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Jets' Adam Gase has a simple message for his quarterback, Sam Darnold

Sam Darnold and head coach Adam Gase of

Sam Darnold and head coach Adam Gase of the Jets meet on the field during a timeout in the fourth quarter against the Jaguars at TIAA Bank Field on Oct. 27 in Jacksonville. Credit: Getty Images/Julio Aguilar

Adam Gase has kept his distance from Sam Darnold — literally and figuratively — in accordance with state rules to contain COVID-19 and NFL rules limiting football-related contact with players early in the offseason.

But effective Monday, while the Jets’ coach still could not see his quarterback in the flesh, he was free to talk football with him as the team began its first virtual offseason program.

The mission statement from Gase, both on the computer in the coming weeks and on the field someday in the future, is simple: “Grab ahold of this offense.”

That’s fair. It is time for Darnold to do so, even if he still is only 22 years old and so far has had modest talent around him.

In two NFL seasons, he has shown flashes of promise and plenty of . . . meh. He is 11-15 as a starter and has thrown 36 touchdown passes and 28 interceptions.

That is not good enough for a No. 3 overall draft selection / franchise savior. But all is not lost.

Darnold is smart and self-motivated enough to do his job in these unique circumstances, even if studying alone in California is not the same as doing so with his coaches and teammates in New Jersey.

That is the theory, anyway.

“I’m not worried about it with how we’re going to be doing things and how we’re going to be talking through it,” Gase said on a call with reporters on Monday. “I know that he’s kind of had the ability to do some things on his own out West.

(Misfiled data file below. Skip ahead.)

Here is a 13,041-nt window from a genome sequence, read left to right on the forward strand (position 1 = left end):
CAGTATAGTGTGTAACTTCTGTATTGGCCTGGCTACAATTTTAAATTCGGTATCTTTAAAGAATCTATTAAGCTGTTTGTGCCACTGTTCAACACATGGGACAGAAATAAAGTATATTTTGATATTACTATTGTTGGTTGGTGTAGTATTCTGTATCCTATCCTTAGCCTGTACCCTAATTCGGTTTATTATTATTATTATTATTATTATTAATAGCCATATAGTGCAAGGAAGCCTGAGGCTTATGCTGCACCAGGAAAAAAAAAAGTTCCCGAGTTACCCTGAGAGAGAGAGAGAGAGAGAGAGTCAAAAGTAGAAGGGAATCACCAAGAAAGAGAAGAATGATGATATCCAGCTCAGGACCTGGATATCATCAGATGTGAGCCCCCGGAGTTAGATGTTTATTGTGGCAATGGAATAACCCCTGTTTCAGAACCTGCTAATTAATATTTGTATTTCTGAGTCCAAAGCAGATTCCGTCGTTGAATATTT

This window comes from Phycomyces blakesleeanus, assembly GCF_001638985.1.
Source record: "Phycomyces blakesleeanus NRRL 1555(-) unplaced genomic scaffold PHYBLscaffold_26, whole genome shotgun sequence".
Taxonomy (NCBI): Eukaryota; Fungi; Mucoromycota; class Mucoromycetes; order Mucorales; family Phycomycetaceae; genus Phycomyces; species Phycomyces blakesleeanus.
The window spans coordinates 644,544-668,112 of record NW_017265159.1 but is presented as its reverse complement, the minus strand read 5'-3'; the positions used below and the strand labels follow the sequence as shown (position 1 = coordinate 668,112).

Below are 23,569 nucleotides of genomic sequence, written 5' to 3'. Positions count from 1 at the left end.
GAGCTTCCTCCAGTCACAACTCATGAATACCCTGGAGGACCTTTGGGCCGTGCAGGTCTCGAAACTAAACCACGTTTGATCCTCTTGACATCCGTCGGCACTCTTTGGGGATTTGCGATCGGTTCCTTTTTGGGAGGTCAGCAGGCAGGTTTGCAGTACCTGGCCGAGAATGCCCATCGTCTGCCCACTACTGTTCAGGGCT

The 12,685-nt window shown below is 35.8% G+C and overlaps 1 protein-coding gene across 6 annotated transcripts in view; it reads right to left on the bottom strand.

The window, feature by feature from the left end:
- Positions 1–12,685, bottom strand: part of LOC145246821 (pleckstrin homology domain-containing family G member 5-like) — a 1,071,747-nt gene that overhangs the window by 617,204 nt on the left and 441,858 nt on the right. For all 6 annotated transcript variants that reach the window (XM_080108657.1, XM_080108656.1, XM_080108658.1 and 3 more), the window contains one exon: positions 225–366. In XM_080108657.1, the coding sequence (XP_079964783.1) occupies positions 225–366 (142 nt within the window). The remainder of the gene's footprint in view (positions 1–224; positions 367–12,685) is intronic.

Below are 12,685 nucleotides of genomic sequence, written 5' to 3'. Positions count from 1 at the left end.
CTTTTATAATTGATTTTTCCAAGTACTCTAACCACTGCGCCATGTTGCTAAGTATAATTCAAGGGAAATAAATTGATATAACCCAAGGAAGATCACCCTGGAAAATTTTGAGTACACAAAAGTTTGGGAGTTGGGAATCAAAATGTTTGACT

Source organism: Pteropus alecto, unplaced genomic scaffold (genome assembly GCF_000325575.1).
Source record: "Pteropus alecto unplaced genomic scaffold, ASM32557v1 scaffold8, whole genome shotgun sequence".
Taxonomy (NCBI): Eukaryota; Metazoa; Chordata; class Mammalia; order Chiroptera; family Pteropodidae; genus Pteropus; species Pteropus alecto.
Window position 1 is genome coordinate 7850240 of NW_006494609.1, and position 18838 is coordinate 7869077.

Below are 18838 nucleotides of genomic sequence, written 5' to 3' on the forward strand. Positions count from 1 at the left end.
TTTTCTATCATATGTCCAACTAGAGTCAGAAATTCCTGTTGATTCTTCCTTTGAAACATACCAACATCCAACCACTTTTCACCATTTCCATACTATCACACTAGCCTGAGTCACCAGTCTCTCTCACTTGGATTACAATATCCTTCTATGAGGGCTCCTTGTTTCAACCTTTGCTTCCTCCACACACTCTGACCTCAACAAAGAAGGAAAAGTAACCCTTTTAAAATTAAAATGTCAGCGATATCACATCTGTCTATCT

“I know we had discussions before he left at the end of the year of some things that we wanted to work on. But really, it’s grab ahold of this offense and really learn from studying the film, which he’s gone through a lot on his own.”

Gase said that watching last season’s ups and downs “gets Darnold] fired up, because he knows ‘I can do this better; I know how this is supposed to look.’ His brain worked so much faster when you go into Year Two of these things. You know all the little tiny details of what the offense is about.

“Now it’s more about hey, playing faster, adjusting to things that maybe you didn’t talk about, adjusting to things that you’ve never seen before, and being able to do those little tiny detail things so much quicker just because of experience and studying the film and learning from your mistakes.”

Last November, Darnold shared with Gase the sorts of plays he prefers to run, and it led to improved performance.

That sort of give-and-take between the two will be essential moving forward, even if for now it will be done on a screen rather than on a field or in a meeting room.

So is the young quarterback ready to make a major step in Year Three?

“I feel like things are kind of moving in the right direction,” Gase said. “It’s hard for me to talk about these mythical steps that everybody’s talking about. I mean, all I know is we need to find ways to win games and put ourselves in position to where we can make the tournament. That’s what the goal is.”

It is an impossible goal without Darnold progressing further.

“Sam’s trying to do the right thing as far as making sure that he knows this offense cold and he knows all the little details that he needs to do, day in and day out, and we just have to help get all these guys who are new caught up to speed as fast as possible,” Gase said.

“I mean, he’s really kind of an extension of the coaching staff in that aspect, because he has more experience in this offense than most of the guys that are here, and he’s going to have to do a good job of just making sure that he’s on point.”

And making sure that he’s producing them.

New York Sports